Federal judge dismisses some claims in tuna case against Trader Joe's

By Sara McCleary | Oct 13, 2017

LOS ANGELES – A federal court on Oct. 3 dismissed some parts of a class action against food giant Trader Joe’s while allowing most of the plaintiffs’ complaints to survive the motion to dismiss.

The plaintiffs, Sarah Magier and Atzimba Reyes, filed their complaint with the U.S. District Court for the Central District of California, seeking to represent New Yorkers and Californians, respectively, who had purchased cans of Trader Joe’s tuna. They allege in their second amended complaint that the company underfills its cans and claim breach of express warranty, breach of implied warranty of merchantability, unjust enrichment, negligent misrepresentation and fraud. 

Trader Joe’s filed a motion to dismiss, arguing implied pre-emption. Because the plaintiffs' amended claims are based on New York laws but depend on a federal regulation – pressed weight standard, a complicated measure of the weight of canned tuna – the court granted Trader Joe’s motion to dismiss Magier’s claims against it based on New York law.

The court, however, declined to apply the primary jurisdiction doctrine, as Trader Joe’s had argued for. The defendant had asked that the court stay the case pending a Food & Drug Administration (FDA) review of the pressed weight standard, but Judge Otis D. Wright wrote in the court’s opinion, “While Congress has placed food regulation in the hands of the FDA, the core issue is ‘whether a reasonable consumer would be misled by [Trader Joe’s] marketing, which the district courts have reasonably concluded they are competent to address.’”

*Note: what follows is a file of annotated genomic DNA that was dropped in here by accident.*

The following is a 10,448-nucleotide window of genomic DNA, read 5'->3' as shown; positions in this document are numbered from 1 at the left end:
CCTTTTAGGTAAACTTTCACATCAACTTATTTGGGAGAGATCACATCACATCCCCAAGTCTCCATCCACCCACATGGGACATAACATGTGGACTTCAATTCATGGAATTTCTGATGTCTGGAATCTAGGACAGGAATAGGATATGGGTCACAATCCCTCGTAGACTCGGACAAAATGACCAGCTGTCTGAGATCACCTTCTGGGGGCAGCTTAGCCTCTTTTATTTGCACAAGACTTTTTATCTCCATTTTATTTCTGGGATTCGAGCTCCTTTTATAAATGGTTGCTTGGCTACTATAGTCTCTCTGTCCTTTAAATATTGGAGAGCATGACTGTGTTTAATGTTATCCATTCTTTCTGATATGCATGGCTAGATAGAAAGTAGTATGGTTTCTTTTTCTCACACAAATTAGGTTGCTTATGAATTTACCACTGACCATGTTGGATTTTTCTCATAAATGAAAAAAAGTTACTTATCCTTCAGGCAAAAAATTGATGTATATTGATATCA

Judge Otis D. Wright   Los Angeles Sentinel

Trader Joe’s motion to dismiss Reyes' claims under the unfair competition law (UCL) also failed, with the court determining that the plaintiff's claim that she lost money or property as a result of the violations are sufficient to state a claim.

Similarly, the court denied Trader Joe’s motion to dismiss the plaintiffs’ claims of fraud and violation of the UCL, Consumer Legal Remedies Act (CLRA) and False Advertising Law (FAL) under California law. 

“Plaintiffs sufficiently set forth the who, what, when, where, and how of Trader Joe’s allegedly fraudulent conduct,” Wright wrote.

While the plaintiffs' claims of breach of express warranty by Trader Joe’s were dismissed by the court without leave to amend, the court denied the company’s motion to dismiss the claims of breach of implied warranty of merchantability, as well as the claims of unjust enrichment.

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